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Re: Dealing with overly-sensitive (Special Snowflake) friends
« Reply #4 on: March 25, 2012, 09:49:34 PM »
Ya' know, I'm kind with Touchy here.  I'm not sure I'd want to walk into my hotel with four bottles of wine either.  How long would it have taken for even just one of you to have gotten out of the car for a couple of minutes to take two of those four bottles in and stick them in the refrigerator? 

I would have been happy to have done that.  Of course, I'm a little old lady and would have wanted (needed) to go in anyway for a potty break, but that's another issue altogether.  :-\

Adelaide

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Re: Dealing with overly-sensitive (Special Snowflake) friends
« Reply #5 on: March 25, 2012, 09:50:29 PM »
We were in an area where there was no parking for blocks and other cars were about to be coming through -the plan was for Touchy to get the bag of wine bottles and get out at the back of the hotel, then ride up to the 15th floor where our rooms were. We weren't yelling "GRAB THE WINE, GO GO GO" or being snappy, but were calmly saying "We'd appreciate it if you would carry our wine up to the room when you carry up your bottle, there's no parking and circling back around through traffic will take forever". She never said "No, I don't feel comfortable and am not going to do it". She just said "I dunno, I feel really weird about it" in this really apprehensive tone and kept saying that long after we'd stopped mentioning it.

...come to think of it, she may have been planning to make one of us carry up her wine later. She's done that before with stuff she feels "weird" about doing.

Roe

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Re: Dealing with overly-sensitive (Special Snowflake) friends
« Reply #6 on: March 25, 2012, 09:50:33 PM »
I wouldn't feel comfortable taking up 4 bottles of wine without a tote bag or something. 

She hinted, she should've just said "NO."  I hope next time, you and your other friends will pick up the hint.

JennJenn68

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Re: Dealing with overly-sensitive (Special Snowflake) friends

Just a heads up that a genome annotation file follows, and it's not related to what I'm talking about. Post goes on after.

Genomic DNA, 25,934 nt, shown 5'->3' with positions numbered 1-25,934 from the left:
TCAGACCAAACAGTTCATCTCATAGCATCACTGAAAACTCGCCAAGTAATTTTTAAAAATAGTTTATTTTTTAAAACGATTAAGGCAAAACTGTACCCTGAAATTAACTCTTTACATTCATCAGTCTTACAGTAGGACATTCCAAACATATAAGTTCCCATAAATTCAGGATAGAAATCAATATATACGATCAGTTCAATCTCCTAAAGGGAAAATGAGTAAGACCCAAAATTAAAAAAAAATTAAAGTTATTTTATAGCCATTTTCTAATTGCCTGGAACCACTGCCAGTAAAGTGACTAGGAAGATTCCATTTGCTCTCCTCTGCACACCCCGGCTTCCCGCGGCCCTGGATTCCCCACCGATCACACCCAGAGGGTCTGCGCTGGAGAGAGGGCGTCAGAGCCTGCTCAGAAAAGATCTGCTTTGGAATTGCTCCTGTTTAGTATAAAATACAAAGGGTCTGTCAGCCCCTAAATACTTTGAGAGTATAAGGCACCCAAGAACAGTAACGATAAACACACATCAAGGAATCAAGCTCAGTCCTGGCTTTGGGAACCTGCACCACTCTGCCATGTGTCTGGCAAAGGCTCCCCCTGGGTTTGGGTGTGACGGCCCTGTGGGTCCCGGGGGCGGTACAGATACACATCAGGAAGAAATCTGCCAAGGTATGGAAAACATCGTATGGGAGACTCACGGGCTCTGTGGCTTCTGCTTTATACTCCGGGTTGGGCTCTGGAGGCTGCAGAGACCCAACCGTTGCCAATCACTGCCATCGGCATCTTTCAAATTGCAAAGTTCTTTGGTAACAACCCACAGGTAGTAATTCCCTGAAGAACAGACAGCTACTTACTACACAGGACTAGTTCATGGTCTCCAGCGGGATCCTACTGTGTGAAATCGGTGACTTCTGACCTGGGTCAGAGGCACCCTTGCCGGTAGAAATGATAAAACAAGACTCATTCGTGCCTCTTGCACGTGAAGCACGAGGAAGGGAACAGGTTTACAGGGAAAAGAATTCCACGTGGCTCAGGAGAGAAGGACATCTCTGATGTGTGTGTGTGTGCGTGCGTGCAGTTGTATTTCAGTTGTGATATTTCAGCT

« Reply #7 on: March 25, 2012, 09:54:49 PM »
To me, this sounds like something much deeper than resentment about having to carry four bottles of wine.  I've had "friends" like this in the past, and once I hit the age of forty I came to the decision that such toxic people had to cease having any real meaning to me.  Perhaps that sounds callous, but I see no reason to coddle any kind of temper tantrums.  Pouting is just a silent temper tantrum, in my experience, and as such not to be tolerated.

Having said that, there is nothing that you can possibly say that will "shut her down".  As I'm wont to say, in each and every person's own mind, he/she is always the Good Guy and anything he/she feels and/or says is completely justified, while the same actions from another person are seen to be petty, selfish and bratty.  If you don't want to distance yourself from "Touchy", it's best that you get into the habit of completely disregarding her sulky habits and just ignore them.  Try to remember that she is the one who is choosing to react in this immature fashion, and it is not your responsibility to "jolly" her out of her pouting.

Four bottles of wine?  Maybe I'm getting old, but I simply can't understand being self-conscious about carrying them.  Either that, or I have absolutely no shame! ;D

FoxPaws

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Re: Dealing with overly-sensitive (Special Snowflake) friends (update #5)
« Reply #8 on: March 25, 2012, 09:57:39 PM »
The classic non-apology - "I'm sorry you feel that way. There is/was no offense intended." - would have worked. However, you have to be really mindful of tone when you use it as it can easily come off as sarcasm.

Continue to ignore the pouting. If she hasn't got the spine to say, "no" she doesn't get to whine (no pun intended ;D) about being put upon later.
I am so a lady. And if you say I'm not, I'll slug you. - Cindy Brady

Adelaide

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Re: Dealing with overly-sensitive (Special Snowflake) friends
« Reply #9 on: March 25, 2012, 09:59:25 PM »
I wouldn't feel comfortable taking up 4 bottles of wine without a tote bag or something. 

She hinted, she should've just said "NO."  I hope next time, you and your other friends will pick up the hint.

That's the problem-she only hints. Her favorite thing is to hint and then try to have one of us do it for her. Like when we were out and there was a policewoman standing by her and I called out "Hey, can you ask that woman for directions?" Instead of asking she ran across the street to me and asked me to do it since she's "scared of cops". She also whined that I had to get a drink at a restaurant because she "felt weird drinking alone".